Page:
Gator wants you to use their DNS. If you use their DNS then any changes you make in the CPANEL automatically change the appropriate DNS entry. I like my DNS hosting company and did not want to change. A quick ticket with Gator Support and they registered my DNS servers as trusted servers. This was necessary before I could park my domains Naturally I am on my own as far as making sure everything is pointed in the right direction.

Domain Forwarding
I am using domain forwarding much more than ever before. If a customer has domain.com and domain.org, I make them choose one as the real domain and forward the other at the real one. This make Google Search happy too because google does not like to see the same content on multiple URLs. I am also using domain forwarding to forward directly to a particular URL if that is appropriate. So domain2.com can forward right to domain.com/number2. This makes for a very pleasant user experience.

MX
Gator expects you to use their email servers. I choose not to. I have no complaints about them. I am happy with my current mail situation and do not want to change. I plan to use Gators mail server in a limited capacity. I am already using Gator’s mail server for sending mail. I have read elsewhere that Gator limits sending email to 200 messages per hour. I have not confirmed that. If true, that might be a problem in the future but for now it is not a problem. Because of this assumption, you have to go into the CPANEL for MX records and change the MX record to match your real configuration or you will not get any mail from your server. The mail server checks its MX record first before going out to get the real MX record. This will have to be maintained any time the real MX record changes.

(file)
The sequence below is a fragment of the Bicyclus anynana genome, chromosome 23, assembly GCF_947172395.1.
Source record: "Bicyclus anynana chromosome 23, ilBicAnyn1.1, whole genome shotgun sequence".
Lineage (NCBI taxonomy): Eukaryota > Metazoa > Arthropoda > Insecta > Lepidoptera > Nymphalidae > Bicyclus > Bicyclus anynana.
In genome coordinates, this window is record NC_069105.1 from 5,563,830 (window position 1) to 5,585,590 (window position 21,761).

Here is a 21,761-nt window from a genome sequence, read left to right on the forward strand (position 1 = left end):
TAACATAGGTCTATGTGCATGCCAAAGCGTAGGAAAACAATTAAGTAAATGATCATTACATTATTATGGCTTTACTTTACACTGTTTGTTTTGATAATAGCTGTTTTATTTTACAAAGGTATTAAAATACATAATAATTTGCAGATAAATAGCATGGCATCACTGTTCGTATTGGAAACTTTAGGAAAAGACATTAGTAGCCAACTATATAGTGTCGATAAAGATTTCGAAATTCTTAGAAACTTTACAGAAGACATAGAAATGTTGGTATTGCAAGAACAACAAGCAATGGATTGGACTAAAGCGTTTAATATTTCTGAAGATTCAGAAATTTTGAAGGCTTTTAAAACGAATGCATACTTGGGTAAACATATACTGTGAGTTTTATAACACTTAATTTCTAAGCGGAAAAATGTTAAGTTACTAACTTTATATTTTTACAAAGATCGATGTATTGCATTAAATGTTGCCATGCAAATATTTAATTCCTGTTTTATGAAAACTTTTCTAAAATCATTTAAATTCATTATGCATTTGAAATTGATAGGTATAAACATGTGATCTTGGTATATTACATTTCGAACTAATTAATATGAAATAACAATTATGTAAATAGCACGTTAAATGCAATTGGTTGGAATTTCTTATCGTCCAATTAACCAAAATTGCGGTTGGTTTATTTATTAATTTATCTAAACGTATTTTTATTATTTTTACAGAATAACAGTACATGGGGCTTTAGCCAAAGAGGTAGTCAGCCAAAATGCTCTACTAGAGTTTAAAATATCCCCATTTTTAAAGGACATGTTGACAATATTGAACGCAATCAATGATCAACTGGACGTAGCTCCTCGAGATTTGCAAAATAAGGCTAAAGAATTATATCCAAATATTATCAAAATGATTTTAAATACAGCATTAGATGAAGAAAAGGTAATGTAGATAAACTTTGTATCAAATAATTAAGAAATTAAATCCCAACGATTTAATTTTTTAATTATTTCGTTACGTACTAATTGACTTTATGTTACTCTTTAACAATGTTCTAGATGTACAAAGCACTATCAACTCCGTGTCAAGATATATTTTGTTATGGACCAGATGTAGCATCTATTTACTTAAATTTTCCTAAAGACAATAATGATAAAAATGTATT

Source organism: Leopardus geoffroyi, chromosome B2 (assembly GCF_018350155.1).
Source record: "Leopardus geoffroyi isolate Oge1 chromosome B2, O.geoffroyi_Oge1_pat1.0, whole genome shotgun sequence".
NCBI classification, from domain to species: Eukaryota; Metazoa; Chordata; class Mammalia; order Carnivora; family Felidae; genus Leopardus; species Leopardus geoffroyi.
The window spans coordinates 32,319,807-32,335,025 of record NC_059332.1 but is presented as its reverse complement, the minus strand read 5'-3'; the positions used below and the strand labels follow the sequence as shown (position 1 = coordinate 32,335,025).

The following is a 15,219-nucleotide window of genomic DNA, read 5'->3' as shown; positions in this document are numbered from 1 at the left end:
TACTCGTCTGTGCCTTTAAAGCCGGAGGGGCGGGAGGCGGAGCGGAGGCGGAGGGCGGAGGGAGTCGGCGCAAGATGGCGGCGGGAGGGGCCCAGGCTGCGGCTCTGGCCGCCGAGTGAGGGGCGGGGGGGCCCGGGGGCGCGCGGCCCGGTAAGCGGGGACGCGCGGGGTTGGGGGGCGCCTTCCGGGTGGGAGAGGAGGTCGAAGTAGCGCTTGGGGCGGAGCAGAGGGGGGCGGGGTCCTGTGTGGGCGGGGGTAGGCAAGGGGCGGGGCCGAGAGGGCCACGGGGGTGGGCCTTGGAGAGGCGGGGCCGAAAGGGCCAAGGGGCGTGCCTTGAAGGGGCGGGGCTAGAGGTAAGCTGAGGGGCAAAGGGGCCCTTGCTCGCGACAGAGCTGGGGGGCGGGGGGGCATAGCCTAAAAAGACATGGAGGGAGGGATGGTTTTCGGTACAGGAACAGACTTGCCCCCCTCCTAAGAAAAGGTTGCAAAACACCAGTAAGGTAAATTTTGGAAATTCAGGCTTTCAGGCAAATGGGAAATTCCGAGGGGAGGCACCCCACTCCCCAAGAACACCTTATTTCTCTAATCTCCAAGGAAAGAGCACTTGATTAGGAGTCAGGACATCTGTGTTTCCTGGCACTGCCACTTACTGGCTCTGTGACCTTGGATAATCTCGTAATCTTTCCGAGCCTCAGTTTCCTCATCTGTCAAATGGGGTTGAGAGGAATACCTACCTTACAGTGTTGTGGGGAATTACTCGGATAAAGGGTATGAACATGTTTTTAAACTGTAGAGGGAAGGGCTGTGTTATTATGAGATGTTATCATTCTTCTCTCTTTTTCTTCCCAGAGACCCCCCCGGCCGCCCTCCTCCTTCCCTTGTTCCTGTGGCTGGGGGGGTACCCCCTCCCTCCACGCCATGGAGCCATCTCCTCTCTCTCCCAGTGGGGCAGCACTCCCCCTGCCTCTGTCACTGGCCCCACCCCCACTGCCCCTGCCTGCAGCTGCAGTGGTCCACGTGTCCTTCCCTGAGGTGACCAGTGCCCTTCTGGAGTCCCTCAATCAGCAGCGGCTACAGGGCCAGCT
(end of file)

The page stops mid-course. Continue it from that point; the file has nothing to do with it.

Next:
Webalizer
I have been using Webalizer for years. I liked that it was enabled by default. I was able to use the reports right away. Since the report is for the entire account, I cannot pick out an individual Drupal site’s traffic. I will be able to use Drupal Logs or Google Analytics in order to get site-specify report that I can share with my customers. Right out of the box I found my site being crawled heavily by some Russian site. I was able to immediately block that IP right in the CPANEL instead of having to go to each individual Drupal site.

Backup
I am having to figure out new ways for backups. In the past I would rely on a second hard drive in the same server. Every night I script ran to backup the database and every web site’s files. I kept files for each month and the previous day. If there was every a problem, I could just restore the files. Now I have to back everything up over the web. I am still trying to come up with a way to schedule it to be automated. I think I will end up setting up a server in my house that mirrors everything on the server. More on that once I figure it out.

So in summary the migration has been relatively easy. I have to commend Gator support. They were very responsive via online chat, phone and email. The online Ticket system is by far the best mechanism to request a configuration change. The online chat is the best method for getting a quick question answered but those reps generally do not have access to change your site.